Capn Jack's Flying Squirrels

Friday, October 13, 2006

What the Cory Lidle Crash Really Proves

Any accident involving injury or loss of life is tragic and saddening. The death of Cory Lidle in a small plane crash on 10/11 was such a tragedy--family, friends, and fans will be grieving, and our hearts to go out them in this trying time. However, it's important that as a society, our public policy reaction be rational and fair.

As is often the case after a general aviation tragedy, there is an outcry for new strict restrictions on aviation. It is understandable that people will react out of fear and emotion, but as a society we must move beyond those feelings to an outcome that is consistent with our values as a free society.

In aviation, every accident is both a loss and an opportunity. The opportunity is to study and learn from the event. The NTSB studies accidents to understand what changes to regulations and practices might make flying safer. Manufacturers study accidents to find and eliminate problems with their products and eradicate them. Pilots study accidents to gain inights into technique and decision-making. This is why general aviation has an excellent safety record which continues to improve year over year.

I am a private pilot with about 380 hours. That is more than five times the experience of Lidle, but less than 1/10 of most of the instructors I have flown with. It's a little more than John Kennedy Jr. had when he was in his fatal crash. I'm just leaving a stage of experience that caught Lidle and Kennedy. It is the period where you are legally able to fly but prone to risk. That risk is not due to lack of knowledge or skills--the FAA specified training and testing does a great job in that area. It is due in most cases to a lack of fear. Not the paralyzing fear that leads to disaster, but the rational fear that says, "don't do that." It tells us to be afraid of running out of fuel, flying into weather beyond our ability, or taking off in an aircraft that just might not be up to the task.

It is too early to speculate on the actual cause of Lidle's crash, but the root cause is already evident. He chose to get in his plane and fly a sightseeing tour in a crowded corridor, on a day where the weather was poor. Most of the high-time pilots I know would not fly under Visual Flight Rules (VFR) with the marginal weather that existed on Wednesday. I've cancelled or changed plans to fly under similar conditions. In my heart, I want to fly, but I listen to my head and in the end I never question my decision. This accident reinforces my personal learning process and helps me become safer.

What should society learn from this incident? Is it that small planes are dangerous and should be banned from the space above our cities. In fact, it is the exact opposite. The lesson is that even when the excellent safeguards of our general aviation system aren't enough to save one pilot and his passenger, society is safe. Lidle's crash was unfortunate, but it was not significant. Every day in great cities like New York, there are personal tragedies which take the lives of one or two individuals. Car crashes, bicyclists and pedestrians hit by taxis, busses or other vehicles, victims of fires and countless other events are part of life.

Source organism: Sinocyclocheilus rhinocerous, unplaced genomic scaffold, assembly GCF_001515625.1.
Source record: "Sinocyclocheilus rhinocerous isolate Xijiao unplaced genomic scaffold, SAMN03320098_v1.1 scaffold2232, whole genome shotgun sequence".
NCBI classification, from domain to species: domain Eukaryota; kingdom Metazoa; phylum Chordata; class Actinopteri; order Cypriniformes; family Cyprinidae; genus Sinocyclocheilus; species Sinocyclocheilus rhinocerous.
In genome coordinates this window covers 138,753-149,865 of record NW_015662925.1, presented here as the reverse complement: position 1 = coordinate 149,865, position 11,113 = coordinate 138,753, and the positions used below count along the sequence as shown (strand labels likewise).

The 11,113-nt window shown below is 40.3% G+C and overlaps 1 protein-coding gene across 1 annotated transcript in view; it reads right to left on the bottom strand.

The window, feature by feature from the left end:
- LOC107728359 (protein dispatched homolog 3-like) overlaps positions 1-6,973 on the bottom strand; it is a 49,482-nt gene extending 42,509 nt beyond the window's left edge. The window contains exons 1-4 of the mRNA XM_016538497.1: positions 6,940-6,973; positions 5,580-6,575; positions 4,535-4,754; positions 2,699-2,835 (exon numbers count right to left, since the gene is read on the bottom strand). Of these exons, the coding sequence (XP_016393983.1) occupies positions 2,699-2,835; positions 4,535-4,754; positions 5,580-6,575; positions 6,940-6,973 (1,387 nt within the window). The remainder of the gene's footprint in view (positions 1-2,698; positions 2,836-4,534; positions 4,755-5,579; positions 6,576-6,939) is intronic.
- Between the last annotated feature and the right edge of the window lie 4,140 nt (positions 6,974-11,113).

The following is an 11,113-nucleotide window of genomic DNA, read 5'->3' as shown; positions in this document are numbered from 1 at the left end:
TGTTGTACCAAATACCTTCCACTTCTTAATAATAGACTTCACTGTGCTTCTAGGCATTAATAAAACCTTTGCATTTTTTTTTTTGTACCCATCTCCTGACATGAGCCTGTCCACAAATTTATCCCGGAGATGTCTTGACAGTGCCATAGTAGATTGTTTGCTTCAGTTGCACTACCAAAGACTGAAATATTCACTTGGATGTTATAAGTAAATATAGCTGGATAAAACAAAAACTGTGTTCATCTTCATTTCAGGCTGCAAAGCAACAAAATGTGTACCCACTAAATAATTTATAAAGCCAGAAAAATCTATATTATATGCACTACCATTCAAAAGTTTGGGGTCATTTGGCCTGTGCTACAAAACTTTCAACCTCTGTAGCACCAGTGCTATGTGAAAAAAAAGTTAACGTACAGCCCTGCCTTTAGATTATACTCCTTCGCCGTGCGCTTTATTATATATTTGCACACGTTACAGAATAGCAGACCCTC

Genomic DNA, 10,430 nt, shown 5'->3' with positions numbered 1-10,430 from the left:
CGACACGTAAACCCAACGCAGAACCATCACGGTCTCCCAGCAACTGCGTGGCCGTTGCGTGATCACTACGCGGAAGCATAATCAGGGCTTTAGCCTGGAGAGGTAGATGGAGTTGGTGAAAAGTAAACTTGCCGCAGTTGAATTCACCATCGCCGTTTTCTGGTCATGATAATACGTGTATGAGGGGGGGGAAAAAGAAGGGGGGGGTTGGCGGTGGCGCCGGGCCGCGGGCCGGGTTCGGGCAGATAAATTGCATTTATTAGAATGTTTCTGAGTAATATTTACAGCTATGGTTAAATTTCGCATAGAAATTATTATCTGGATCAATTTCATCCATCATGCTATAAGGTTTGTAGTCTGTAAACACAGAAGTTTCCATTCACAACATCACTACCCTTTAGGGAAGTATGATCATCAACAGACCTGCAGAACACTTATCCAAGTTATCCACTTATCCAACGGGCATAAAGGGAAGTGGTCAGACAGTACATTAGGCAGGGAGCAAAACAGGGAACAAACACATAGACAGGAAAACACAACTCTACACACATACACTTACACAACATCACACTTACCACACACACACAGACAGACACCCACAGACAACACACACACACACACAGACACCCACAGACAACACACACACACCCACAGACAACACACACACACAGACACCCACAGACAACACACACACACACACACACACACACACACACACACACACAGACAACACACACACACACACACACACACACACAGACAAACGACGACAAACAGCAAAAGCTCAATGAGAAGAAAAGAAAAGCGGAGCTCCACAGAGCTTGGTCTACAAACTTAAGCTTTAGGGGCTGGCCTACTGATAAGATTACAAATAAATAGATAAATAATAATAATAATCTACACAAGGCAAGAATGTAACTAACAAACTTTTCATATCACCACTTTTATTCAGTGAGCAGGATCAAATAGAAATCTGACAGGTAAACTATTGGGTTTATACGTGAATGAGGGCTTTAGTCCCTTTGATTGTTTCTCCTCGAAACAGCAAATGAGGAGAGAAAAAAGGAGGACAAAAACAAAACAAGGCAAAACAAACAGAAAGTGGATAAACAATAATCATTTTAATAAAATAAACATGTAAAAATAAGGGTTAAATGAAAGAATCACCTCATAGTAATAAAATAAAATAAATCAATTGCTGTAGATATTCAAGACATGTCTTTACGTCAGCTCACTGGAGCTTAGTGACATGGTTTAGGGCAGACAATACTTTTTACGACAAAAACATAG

Spectacular video coverage and the death of a celebrity are forces which push a story to the front pages, but they don't change the math. Society has real problems to solve--energy policy, an untenable war in Iraq, the erosion of the environment. Teeny planes crashing into buildings just doesn't make that list.

The media likes plane crashes because they attract viewers. Many politicians flock to them because general aviation is an easy target. They do their own math. The flying community is a small part of the population--alienating that group is inconsequential if it lets them appear decisive and action-oriented to a large bloc of voters.

The truth is that general aviation is not just celebrities and rich people flying for fun. It provides a vital component of our transportation infrastructure. Law enforcement, emergency services, agriculture and small business are just a few of the institutions which are more effective and successful because there is a community of flying. Politicians and media who want to serve society should be promoting that reality instead of the myth of danger. When they don't , they are displaying either their own ignorance or simple hypocrisy. Whichever it is, it isnt acceptable.

If there is anything to feel better about, it is that terrorists may also learn from Lidle's death. Learning to fly, obtaining a plane and then giving up your life in an accident that might not even kill a single bystander doesn't make sense. And whatever politicians may be doing, we know that terrorists do the math.

In the wake of Lidle's crash, the aviation community will seek to learn how to improve its excellent safety record so that some future pilot has a better outcome. Politicians should use this chance to learn that general aviation doesn't threaten society. It's not time to add more expensive and complicated restraints on aviation--it is time to remove some of the inappropriate restrictions pilots have faced for the last several years.


At 7:41 PM, Blogger Bun-Bun said...

I finally read this. It was good. I've raised you well.


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